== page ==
Black Locust - Yellow Locust
Robinia pseudoacacia
Fabaceae (Pea) Family

Plant is an upright tree. Height may be 50-80 feet when left undisturbed, with a trunk diameter of 1 - 2 feet. Its preferred habitat is moist to dry sandy and rocky soils, especially in old fields and open areas of woodlands. Distribution is throughout the Escambia region.

The leaves are typical of shrub/trees in the Legume family; including Indigo, Mimosa, Mesquite and Acacia; pinnately compound, six to twelve inches long with seven to nineteen leaf segments along a central leaf stalk. Each leaflet is equipped with a bristle tip and the segments fold at night. The leaf is dark green above, pale and usually hairless beneath. The new growth leaves have downy hair on both sides.

Flowers are also typical of the legumes; pea-shaped with 5 unequal white petals, the largest being somewhat yellow near the base. Clusters hang from the tree like wisteria and are very fragrant; attracting numerous pollinators. Flowers occur in the spring.

Fruit is a long pod which matures in late summer or autumn and remains attached into winter. The pods split, releasing dark brown bean-like seeds that are slightly flattened.

Black Locust is widely planted as an ornamental and shelter belt, as well as for erosion control; especially on lands that have been strip-mined. It is fast growing and puts down a wide root system. Therein lies its greatest value at the moment.  Spreading rapidly could present a problem as well if placed too close to a dwelling as it will clog water and field lines.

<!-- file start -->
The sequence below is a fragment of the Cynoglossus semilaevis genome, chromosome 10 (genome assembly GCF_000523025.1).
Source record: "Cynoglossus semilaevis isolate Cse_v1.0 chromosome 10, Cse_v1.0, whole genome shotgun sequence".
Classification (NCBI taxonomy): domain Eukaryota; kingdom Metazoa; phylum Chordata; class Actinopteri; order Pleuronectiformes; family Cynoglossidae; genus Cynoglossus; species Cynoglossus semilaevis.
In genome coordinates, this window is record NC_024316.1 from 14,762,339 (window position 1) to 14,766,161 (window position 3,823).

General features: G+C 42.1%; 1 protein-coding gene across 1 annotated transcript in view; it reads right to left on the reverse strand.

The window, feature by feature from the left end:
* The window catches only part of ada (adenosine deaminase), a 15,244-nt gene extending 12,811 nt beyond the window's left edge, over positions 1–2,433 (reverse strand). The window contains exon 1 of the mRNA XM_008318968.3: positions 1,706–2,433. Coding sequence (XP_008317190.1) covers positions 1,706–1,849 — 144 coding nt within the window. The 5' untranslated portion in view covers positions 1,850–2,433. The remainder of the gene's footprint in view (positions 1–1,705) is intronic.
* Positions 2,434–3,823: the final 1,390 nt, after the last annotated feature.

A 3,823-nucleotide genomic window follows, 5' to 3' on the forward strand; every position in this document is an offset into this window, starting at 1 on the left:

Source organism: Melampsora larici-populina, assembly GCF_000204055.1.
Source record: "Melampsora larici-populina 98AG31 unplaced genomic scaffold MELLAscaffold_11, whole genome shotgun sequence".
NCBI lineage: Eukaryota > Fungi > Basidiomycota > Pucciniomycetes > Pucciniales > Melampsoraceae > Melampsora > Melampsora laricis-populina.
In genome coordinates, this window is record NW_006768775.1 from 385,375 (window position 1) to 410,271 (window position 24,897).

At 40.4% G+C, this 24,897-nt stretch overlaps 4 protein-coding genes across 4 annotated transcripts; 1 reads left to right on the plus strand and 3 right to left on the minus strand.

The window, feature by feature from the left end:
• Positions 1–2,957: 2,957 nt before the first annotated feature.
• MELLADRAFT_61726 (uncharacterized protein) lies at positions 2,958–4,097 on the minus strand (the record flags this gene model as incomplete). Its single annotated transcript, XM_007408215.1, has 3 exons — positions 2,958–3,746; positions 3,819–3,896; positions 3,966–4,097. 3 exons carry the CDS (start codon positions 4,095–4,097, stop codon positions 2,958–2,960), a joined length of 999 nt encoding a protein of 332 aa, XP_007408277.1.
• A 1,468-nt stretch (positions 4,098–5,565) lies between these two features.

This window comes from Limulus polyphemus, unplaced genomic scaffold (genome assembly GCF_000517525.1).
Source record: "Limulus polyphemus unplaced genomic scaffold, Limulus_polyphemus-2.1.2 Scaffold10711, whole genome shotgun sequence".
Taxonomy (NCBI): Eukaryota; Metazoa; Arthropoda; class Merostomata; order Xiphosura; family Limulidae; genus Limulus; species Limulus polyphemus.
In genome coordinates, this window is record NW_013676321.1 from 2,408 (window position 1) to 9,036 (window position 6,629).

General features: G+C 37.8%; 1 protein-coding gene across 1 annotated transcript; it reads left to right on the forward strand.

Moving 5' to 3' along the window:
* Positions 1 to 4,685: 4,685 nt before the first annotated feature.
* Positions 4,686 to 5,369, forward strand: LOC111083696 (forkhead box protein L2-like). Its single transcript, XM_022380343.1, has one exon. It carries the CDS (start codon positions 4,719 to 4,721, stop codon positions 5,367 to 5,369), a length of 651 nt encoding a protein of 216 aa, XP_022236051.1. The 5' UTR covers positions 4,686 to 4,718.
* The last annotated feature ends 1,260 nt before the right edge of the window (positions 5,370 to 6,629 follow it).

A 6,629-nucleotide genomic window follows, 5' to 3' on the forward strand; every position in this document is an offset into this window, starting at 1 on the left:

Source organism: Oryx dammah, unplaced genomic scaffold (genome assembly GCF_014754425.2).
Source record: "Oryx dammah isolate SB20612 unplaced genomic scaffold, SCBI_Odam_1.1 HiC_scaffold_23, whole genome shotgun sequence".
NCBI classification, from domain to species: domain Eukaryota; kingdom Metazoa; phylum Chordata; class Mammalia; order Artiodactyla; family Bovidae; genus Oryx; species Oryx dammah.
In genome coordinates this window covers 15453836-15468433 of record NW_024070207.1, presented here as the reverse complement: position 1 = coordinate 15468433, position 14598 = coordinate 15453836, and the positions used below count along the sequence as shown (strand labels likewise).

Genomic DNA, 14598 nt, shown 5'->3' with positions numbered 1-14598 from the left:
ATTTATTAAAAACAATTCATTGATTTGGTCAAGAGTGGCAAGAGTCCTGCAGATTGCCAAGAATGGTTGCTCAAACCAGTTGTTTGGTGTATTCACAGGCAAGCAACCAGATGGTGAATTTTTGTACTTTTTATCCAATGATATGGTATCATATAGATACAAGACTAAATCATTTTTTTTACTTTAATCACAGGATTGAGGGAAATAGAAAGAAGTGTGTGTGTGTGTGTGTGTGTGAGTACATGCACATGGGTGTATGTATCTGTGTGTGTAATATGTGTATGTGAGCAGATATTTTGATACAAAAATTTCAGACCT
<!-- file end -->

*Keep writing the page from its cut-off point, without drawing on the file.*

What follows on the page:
Virginia Indians made bows of the pliant wood and it is said whenever the tribe moved it took seedlings with them for starting a new stand of trees, thus it was widely cultivated. Colonists found the wood ideal for house corner posts. Originally found in the Appalachian region from Pennsylvania south to Georgia and west to Arkansas, Indiana and Illinois, it was then planted throughout the eastern United States.  When the tree stands reached seashore it was found that its durability was ideal for wooden pegs, ship timbers, insulator pins, and piles.  It is also associated with those plants having nitrogen fixing bacteria.  The Ship mast Locust (R. rectissima) is a natural variety of this tree.

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